Transparency Will Ignite Unity
My name is Zoe van Zyl. Life has been a struggle, and in the last year, I have started coming to terms with it.
Only now have I begun to share my story, because I have come to realize that sharing our experiences is invaluable. Knowing that we are not alone is a very powerful thing.
I was born in Pretoria, South Africa, in the year 1993. I was born into what might seem a normal family. I have an older brother and my father was a preacher. We were poor, but we always had something to eat.
What no one knew was that under the surface, our family life was a living nightmare.
My first childhood memory was of being sexually abused by my father. This is what I grew up with. I never had a childhood, and I never felt safe. This was not the only place where these atrocities were committed. My grandfather also sexually abused me. The first time I was raped was at the age of four, after which I tried to kill myself. I remember walking through the garden eating from every plant in the hope that something would kill me. My father raped me for the first time when I was six years old.
When I was 16 years old, a young man of 18 also raped me, after which he committed suicide. The guilt and shame drove me to my second suicide attempt. I tried drowning myself in our pool. I remember inhaling the water—and the next thing I remember, I was waking up next to the pool.
I then got into a very abusive relationship. My boyfriend at the time was physically and sexually very violent. He threatened my life if I didn’t do as I was told. Then I was raped again by one of his friends under my boyfriend’s watchful eye. This happened in the bathroom of a public pool. My life was a mess. After the end of this relationship, I went into a time of extreme promiscuity, damaging my body even more. I simply did not care anymore.
Life dealt me a terrible hand and I did not escape the strings of abuse until I was 18, when I met my husband. It was one of the biggest changes of my life. He was the opposite of every other man I had ever had in my life. He was soft, caring, and so, so gentle. He refused to have sex with me until we got married. By that time, I was 19 years old.
When I turned 21, my mother fell ill with ovarian cancer. The year that followed was one of the toughest years of my life, as I dealt with her illness and inevitable death. She passed away on January 8, 2015. My father proceeded to get married two months later. He had no regard for me and my brother, calling us weak for mourning her death. When I was 24, he disowned me, calling a broken little girl that was nothing of him. He then fell ill and passed away three months later. That day was terrible, but it was the day I gained freedom from my oppressor.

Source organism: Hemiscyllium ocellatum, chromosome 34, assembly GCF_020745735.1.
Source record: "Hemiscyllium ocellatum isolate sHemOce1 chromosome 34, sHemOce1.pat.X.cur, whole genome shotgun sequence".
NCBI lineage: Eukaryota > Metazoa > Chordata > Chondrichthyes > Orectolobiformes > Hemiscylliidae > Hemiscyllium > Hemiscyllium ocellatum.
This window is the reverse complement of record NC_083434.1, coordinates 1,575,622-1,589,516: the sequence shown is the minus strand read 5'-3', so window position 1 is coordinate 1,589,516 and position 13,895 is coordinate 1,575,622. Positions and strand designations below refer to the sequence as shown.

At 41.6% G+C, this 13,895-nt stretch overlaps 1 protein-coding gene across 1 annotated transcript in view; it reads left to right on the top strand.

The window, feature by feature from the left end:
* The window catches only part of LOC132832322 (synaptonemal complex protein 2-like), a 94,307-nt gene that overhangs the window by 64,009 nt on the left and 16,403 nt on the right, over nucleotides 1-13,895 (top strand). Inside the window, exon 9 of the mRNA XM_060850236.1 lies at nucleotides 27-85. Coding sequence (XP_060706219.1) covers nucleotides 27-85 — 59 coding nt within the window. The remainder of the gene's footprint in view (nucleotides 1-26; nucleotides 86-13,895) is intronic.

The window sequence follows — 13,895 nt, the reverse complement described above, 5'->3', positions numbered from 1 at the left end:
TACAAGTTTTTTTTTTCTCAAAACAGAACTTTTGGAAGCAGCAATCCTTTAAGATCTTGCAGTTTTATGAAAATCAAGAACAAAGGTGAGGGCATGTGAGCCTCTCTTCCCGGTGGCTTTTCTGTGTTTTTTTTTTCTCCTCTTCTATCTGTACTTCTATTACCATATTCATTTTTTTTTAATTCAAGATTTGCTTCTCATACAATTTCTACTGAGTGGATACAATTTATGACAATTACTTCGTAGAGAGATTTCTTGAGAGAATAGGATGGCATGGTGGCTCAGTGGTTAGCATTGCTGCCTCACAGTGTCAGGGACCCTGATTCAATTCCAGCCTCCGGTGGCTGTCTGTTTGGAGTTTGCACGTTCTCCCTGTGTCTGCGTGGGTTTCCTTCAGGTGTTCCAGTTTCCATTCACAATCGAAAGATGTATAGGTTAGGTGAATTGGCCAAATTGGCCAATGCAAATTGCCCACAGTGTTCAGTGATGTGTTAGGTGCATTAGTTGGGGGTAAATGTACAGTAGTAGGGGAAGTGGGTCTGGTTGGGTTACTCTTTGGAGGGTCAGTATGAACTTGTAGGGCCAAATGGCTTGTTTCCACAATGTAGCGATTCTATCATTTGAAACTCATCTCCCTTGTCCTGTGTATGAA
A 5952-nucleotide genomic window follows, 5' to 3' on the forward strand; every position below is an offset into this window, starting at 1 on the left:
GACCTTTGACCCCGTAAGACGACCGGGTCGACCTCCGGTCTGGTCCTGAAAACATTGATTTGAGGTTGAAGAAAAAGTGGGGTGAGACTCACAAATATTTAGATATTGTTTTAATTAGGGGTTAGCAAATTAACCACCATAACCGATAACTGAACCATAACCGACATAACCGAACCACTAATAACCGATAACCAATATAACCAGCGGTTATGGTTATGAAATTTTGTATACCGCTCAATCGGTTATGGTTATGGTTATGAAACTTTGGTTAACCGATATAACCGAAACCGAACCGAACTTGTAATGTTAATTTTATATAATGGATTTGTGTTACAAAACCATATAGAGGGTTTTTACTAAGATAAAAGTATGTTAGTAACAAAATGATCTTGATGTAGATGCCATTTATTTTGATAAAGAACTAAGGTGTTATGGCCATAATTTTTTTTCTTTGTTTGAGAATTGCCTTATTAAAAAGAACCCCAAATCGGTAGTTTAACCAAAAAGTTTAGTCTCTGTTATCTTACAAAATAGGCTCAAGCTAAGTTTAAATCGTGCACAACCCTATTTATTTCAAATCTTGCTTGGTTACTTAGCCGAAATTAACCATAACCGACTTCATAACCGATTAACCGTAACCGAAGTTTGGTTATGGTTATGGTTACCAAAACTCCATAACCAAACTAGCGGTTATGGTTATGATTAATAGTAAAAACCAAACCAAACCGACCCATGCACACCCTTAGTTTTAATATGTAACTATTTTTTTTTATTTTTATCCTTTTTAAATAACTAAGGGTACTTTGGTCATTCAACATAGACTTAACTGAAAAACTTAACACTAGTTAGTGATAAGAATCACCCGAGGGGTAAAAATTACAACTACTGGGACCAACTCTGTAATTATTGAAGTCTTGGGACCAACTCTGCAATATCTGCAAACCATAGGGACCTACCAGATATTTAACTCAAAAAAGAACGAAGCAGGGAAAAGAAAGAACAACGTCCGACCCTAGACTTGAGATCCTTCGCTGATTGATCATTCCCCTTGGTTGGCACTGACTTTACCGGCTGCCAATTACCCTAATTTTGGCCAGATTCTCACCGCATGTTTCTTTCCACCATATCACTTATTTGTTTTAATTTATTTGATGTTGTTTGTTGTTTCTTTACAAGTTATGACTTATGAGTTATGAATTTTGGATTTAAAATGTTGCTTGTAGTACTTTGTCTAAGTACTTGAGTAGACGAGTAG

This was also the start of the toughest year of my life. Three months after his death, I attempted suicide for the third time. I just couldn’t cope with the reality of my life, so I slit my wrists. I was then admitted to a psychiatric clinic. Six moths later, I attempted suicide for the fourth time. At that point, I wasn’t eating and I was stuck in serious self-harm. I walked around with a kitchen knife in my backpack for a week. I was then admitted to the same clinic for the second time.
After my discharge, the process was in motion to have me admitted to a psychiatric hospital. In the three weeks that followed, I attempted suicide again—and the self-harm got so bad that I ended up in a hospital for emergency reconstructive surgery. I was then admitted to Tara H. Morross Psychiatry Hospital. Here, I was able to disclose my life story for the first time. I spent two months there, and I was discharged a month ago. I was diagnosed with borderline personality disorder, complex-post traumatic stress disorder, and persistent depressive disorder.
After my discharge, my recovery started. It has been incredibly difficult. I see my start in recovery as a wall I chose to build—one I cannot climb back over. I am learning to live all over again. I am starting to understand that I am not my shadows or the things that have happened to me. One day at a time, I am getting to know myself. I have realized that the power of trying, regardless of success or failure, is a power no one can take from me.
So today, I wake up and I try. Today, I wake up and fight for my life, because I am worth it. This is what I wish to leave you with: No matter what the past was, you are not your past. You are worthy of fighting for. You are worth trying for. Perhaps the day will come that you will be able to stand separate from the horrors of your past. So keep trying, keep fighting, and don’t stop—you are allowed to give yourself that gift.